Here's a fun example. While Paola and I were pastors in Sicily, it was a linguistic adventure to watch what Sicilians did, in Sicilian (the native dialect) and Italian (the language we had in common), in terms of gendering her title, "pastor." A "pastore" in Italian, was, until recently, an exclusively male profession. In Sicilian, there is also a residual usage of "pastora" for the pastor's wife along with "pastore" (masc.) for the pastor himself (in strict analogy, of course, with *one usage* of נביאה in ancient Hebrew; I'm not sure how a rabbi's wife is referred to in your context). Another possibility: "pastoressa" on the analogy of dottore "doctor" / dottoressa "lady doctor."

Depending on the circumstance and the speaker, Paola was called all three: "pastore," officially, in Italian; "pastora," in Sicilian, more colloquially, or in jest in Italian, by a few people (non-Sicilians, from the north, in tune with requests coming from some feminists) officially, in Italian; "pastoressa" in jest in Italian.

Here is an interesting question. Everyone would agree that "pastora" and "pastoressa" instantiate feminine grammatical and social gender. But is it the case that "pastore" is gender-neutral now that it used in reference to a pastor whose social gender is female. My answer would be, "no and yes." One reason people called Paola "pastore" and not "pastoressa" (on the analogy of "dottoressa" for a lady doctor) is because her congregation wanted everybody to know that she was a pastor, and their pastor, on the same level as male pastors before her. But in Sicilian it might be different, because of a kind of chivalry (and its opposite) that the dialect tends to vehiculate.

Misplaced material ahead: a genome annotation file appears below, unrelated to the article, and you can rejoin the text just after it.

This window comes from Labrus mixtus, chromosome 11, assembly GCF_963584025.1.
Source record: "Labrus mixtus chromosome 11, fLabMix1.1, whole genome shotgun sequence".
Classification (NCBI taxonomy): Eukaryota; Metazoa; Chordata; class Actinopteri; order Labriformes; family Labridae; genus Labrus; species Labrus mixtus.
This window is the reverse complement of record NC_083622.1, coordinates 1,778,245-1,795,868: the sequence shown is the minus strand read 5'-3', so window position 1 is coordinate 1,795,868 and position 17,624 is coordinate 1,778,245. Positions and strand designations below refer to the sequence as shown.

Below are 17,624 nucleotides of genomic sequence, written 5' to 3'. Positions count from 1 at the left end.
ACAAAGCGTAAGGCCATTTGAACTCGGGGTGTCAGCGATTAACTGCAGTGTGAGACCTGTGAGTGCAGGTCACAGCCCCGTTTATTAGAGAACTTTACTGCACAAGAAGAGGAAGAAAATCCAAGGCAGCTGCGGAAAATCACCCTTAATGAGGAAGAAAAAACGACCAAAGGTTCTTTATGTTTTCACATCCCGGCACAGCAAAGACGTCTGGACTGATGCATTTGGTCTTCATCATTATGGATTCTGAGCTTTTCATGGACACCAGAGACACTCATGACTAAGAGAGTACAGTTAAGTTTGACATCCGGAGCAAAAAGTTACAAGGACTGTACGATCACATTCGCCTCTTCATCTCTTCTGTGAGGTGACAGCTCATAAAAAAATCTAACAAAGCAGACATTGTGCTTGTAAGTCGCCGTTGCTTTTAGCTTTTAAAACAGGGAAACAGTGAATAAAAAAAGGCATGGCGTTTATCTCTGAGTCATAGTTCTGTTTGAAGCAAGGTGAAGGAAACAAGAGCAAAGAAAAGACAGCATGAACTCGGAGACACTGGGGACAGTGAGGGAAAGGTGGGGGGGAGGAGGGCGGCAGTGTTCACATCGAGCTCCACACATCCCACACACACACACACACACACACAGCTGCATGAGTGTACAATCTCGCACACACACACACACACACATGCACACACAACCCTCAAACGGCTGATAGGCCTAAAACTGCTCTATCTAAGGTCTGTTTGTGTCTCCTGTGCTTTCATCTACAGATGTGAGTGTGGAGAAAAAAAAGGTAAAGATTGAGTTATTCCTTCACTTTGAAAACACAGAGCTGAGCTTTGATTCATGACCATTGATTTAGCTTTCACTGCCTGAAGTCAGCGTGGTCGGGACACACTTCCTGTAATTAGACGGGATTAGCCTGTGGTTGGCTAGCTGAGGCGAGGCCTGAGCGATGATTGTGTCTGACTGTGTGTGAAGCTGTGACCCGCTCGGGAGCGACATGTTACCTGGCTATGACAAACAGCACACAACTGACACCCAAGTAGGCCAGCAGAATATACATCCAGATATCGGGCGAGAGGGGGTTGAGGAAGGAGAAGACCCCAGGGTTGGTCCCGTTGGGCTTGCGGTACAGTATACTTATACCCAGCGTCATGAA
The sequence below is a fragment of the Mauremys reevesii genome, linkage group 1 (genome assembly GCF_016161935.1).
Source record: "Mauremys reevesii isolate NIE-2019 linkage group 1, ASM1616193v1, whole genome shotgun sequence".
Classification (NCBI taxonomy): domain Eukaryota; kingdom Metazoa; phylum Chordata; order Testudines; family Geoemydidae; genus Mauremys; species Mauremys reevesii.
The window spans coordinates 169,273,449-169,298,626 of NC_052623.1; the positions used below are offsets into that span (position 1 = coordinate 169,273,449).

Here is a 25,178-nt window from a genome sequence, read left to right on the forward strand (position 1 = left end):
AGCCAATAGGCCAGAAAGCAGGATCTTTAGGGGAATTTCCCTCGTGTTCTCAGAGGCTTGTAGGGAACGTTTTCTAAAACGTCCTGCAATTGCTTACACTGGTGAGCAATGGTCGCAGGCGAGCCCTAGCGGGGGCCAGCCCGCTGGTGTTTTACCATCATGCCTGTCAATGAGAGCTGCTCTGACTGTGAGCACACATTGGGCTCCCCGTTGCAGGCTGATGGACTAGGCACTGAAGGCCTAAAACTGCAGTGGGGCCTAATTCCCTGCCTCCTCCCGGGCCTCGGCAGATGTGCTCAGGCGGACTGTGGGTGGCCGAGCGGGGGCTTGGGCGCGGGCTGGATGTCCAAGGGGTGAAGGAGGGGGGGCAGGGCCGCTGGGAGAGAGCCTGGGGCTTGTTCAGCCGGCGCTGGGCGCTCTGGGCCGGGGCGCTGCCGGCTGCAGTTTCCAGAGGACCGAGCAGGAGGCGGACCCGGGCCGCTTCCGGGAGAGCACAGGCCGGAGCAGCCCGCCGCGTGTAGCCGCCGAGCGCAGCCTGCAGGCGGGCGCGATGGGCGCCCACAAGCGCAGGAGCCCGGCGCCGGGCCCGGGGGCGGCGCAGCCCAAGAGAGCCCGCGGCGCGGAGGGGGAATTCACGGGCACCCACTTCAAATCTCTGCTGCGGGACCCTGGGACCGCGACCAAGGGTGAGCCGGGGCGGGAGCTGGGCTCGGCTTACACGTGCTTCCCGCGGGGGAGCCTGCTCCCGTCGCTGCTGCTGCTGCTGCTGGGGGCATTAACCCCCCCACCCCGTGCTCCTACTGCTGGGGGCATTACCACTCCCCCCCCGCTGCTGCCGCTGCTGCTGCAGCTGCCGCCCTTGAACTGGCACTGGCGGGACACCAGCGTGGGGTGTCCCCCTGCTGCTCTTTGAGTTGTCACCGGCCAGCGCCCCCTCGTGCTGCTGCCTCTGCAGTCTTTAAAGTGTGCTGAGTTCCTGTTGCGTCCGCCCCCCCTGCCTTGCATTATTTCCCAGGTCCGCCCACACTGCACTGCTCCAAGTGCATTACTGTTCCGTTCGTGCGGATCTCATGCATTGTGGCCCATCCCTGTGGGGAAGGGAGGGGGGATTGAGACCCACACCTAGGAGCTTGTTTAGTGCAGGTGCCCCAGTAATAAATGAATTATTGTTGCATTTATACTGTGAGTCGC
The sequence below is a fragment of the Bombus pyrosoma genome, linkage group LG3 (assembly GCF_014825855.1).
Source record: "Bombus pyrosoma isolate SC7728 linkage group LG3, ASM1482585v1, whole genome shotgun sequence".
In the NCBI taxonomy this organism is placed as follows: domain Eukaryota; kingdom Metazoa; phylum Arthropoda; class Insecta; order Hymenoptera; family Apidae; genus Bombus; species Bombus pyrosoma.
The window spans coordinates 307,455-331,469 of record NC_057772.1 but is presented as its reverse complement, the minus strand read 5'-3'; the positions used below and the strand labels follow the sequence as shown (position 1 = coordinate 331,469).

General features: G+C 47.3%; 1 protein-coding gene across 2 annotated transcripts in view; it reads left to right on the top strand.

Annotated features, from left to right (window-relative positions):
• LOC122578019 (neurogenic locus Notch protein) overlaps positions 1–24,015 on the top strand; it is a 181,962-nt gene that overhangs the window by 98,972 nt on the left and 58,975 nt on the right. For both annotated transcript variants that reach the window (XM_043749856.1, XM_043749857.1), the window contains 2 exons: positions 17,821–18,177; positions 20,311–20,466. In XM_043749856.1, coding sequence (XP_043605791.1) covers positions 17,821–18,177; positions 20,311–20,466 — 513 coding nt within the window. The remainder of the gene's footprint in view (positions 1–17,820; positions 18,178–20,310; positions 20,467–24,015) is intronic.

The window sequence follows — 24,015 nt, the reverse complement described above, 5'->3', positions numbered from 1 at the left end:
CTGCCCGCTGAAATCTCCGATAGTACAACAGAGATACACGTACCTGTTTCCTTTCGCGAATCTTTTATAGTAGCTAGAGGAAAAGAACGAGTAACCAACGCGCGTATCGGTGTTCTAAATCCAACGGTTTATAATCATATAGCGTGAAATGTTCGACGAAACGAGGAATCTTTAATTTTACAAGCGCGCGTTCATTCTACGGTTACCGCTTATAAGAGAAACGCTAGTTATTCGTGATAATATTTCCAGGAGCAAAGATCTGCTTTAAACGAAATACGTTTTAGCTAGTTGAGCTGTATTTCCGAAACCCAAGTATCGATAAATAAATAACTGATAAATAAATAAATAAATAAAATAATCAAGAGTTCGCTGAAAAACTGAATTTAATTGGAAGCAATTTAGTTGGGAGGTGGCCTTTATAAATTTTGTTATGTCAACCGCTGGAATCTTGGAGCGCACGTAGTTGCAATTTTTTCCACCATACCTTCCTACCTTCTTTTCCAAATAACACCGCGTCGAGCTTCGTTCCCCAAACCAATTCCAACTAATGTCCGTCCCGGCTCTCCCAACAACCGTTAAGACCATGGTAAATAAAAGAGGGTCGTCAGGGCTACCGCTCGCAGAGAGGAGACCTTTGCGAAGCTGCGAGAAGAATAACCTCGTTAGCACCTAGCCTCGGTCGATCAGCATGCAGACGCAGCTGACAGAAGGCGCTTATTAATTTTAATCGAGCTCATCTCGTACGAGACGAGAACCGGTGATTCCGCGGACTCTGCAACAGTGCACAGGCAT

To show you how confusing things are in real life, in Italian, at least in my ideolect, I am inclined to say, "lei e' il mio dottore" "she is my doctor" (lack of grammatical concord) but still address that same doctor as "dottoressa" (feminine, with a diminuitive infix as well, to the dismay of some; attempts to get people to say "dottora" have, so far as I know, failed in practice).

Of course, the attempt to capture in *English* translation the subtle differences just described is hopeless without long-winded and almost inevitably misleading circumlocutions.

I'll get to your instructive Hebrew examples in another comment.

David E. S. Stein

With regard to female pastors and Italian:

1. Israelis face similar choices in Hebrew with regard to how to address female rabbis. However, I myself am not current on how that is playing out.

2. This is not a new issue. As I recall, among Sam Meier's writings about female messengers and scribes in the ancient Near East is a note that in the extant written record, at least a few female professionals identified themselves by the corresponding Akkadian male title. (Which would seem to reinforce the idea that when we then read a male term in non-specific contexts, it's possible that women may be in view.)

So with regard to women in what were traditionally male roles, I suppose that in a given utterance, the preferred word choice depends partly upon whether the focus is on the office or on the person who occupies the office.


In fact, every language I know which genders two-way or three-way (German) constructs a most intricate web of usages in cases like these.